How many methods are in API?

May 7, 2024 ยท 2 min read

When building or using an Application Programming Interface (API), one important consideration is the number of methods it contains. This directly impacts the functionality and complexity of the API. But how exactly should method count be evaluated? Here are some key points:

What is a Method in API Context

First, let's define what constitutes a method. In API design, a method typically refers to an endpoint that enables accessing or manipulating data and resources. For example:

GET /users
POST /users
GET /users/123
PUT /users/123
DELETE /users/123

Each of these endpoints would count as a separate method. The unique URI path and HTTP verb combination delineates the methods.

Why Method Count Matters

The number of methods relates directly to scope and capabilities of an API. More methods indicate wider functional coverage and more options for clients. However, too many convoluted methods can overwhelm developers and make the API harder to use.

As a rule of thumb, simpler and more focused APIs tend to be easier for clients to adopt. Though simpler isn't always better if key functionality is missing. Finding the right balance is key.

Typical Range

For internal APIs, method count can vary wildly based on the specific system and integration requirements. But for public APIs aimed at third-party developers, some reasonable benchmarks:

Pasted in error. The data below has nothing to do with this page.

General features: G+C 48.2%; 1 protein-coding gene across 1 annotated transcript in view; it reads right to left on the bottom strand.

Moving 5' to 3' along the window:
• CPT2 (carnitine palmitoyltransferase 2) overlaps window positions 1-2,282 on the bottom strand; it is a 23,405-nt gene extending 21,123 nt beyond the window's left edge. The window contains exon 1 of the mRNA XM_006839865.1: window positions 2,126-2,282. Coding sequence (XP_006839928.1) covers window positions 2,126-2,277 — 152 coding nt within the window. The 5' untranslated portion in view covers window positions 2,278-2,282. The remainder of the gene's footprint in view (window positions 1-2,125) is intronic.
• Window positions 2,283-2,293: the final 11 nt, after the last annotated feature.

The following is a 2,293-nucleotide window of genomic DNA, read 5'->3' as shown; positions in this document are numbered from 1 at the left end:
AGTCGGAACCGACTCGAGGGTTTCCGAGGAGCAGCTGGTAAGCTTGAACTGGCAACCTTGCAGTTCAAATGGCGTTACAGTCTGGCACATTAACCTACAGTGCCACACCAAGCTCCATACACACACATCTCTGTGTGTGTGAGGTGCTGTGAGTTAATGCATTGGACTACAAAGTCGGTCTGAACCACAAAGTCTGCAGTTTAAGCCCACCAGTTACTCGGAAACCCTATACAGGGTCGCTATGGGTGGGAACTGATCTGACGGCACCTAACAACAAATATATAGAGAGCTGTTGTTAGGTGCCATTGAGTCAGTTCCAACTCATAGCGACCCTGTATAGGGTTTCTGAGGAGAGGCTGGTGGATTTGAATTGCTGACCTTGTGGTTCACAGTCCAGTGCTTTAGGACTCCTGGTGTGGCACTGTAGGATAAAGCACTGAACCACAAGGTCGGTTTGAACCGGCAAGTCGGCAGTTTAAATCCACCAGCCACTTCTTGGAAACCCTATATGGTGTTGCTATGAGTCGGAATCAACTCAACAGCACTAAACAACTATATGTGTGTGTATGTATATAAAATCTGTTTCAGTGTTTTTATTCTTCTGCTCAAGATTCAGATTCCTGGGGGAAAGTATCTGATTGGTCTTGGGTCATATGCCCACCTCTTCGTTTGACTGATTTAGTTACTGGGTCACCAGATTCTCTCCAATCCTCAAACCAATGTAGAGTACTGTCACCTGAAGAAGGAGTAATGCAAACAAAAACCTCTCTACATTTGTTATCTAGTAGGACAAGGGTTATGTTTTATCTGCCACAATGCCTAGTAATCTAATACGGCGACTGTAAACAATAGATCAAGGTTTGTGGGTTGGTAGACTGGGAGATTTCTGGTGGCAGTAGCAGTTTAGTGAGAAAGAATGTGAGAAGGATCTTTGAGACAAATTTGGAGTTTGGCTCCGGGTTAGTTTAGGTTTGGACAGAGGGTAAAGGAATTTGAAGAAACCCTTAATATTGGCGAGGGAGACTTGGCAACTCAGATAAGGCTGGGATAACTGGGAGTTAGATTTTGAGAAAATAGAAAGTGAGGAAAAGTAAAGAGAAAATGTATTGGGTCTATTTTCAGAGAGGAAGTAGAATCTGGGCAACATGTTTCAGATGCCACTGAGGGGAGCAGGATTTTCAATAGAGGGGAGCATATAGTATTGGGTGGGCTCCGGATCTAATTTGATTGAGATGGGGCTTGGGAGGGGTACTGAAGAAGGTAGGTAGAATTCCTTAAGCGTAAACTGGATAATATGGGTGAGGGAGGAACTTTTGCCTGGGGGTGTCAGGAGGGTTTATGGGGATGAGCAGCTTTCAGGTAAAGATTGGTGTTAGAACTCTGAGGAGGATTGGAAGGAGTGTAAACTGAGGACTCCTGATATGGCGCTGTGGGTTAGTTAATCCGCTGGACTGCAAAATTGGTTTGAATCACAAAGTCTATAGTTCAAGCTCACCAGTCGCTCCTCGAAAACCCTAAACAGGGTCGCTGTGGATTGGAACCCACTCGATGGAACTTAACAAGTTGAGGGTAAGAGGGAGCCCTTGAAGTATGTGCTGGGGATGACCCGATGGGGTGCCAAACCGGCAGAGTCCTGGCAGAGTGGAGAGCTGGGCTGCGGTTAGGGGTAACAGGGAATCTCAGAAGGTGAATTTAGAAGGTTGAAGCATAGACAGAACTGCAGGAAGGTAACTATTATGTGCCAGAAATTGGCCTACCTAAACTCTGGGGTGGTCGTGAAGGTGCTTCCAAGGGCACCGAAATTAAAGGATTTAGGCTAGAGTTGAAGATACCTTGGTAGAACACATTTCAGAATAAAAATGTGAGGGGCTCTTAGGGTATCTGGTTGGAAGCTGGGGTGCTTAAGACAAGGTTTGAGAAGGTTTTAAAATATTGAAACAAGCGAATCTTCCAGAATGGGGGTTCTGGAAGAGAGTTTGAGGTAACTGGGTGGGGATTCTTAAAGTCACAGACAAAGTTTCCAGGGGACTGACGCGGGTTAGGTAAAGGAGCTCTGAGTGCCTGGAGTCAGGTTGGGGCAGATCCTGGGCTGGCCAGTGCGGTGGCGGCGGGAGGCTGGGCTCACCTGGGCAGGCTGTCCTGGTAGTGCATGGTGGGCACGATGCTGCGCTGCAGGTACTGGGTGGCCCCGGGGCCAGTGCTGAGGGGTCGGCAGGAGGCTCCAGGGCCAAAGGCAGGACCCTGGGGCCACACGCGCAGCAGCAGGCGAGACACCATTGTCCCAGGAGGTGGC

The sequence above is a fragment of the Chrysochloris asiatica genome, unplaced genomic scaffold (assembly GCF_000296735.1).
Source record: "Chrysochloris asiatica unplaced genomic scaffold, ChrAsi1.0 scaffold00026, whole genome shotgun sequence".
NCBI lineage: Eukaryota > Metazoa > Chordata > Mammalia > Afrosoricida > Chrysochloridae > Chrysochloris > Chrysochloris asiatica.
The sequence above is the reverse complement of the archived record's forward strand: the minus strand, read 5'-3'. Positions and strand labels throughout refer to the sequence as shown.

• Simple API - Around 5-15 methods
  • Average API - Up to 50 methods
  • Complex API - Over 100 methods
  • There are certainly exceptions on both ends, but this provides a rough estimate.

    Considering Use Context

    Rather than just the raw number alone, it's also important to consider the context:

  • Is it a broad horizontal API or targeted niche API? Specialized APIs may rightly have less methods.
  • Is it for a complex domain? Some problem spaces intrinsically require more methods.
  • Is it an enterprise monolithic API or lightweight microservice? Scope differs.
  • Does the method count align to capabilities? Covering the needed capabilities for the domain and use case is what matters most.
  • Evaluating these factors helps put method count in perspective.

    Tracking Over Time

    Looking at method count growth over versions also provides useful signal on API evolution and "code health". Rapid unfettered growth might indicate lack of governance and architectural issues. Gradual controlled growth is more sustainable.


    Method count serves as a useful yardstick for API design decisions, but should be applied with nuance rather than as a blunt rule. As with many things in technology, reasonable balance based on use context is the right path.

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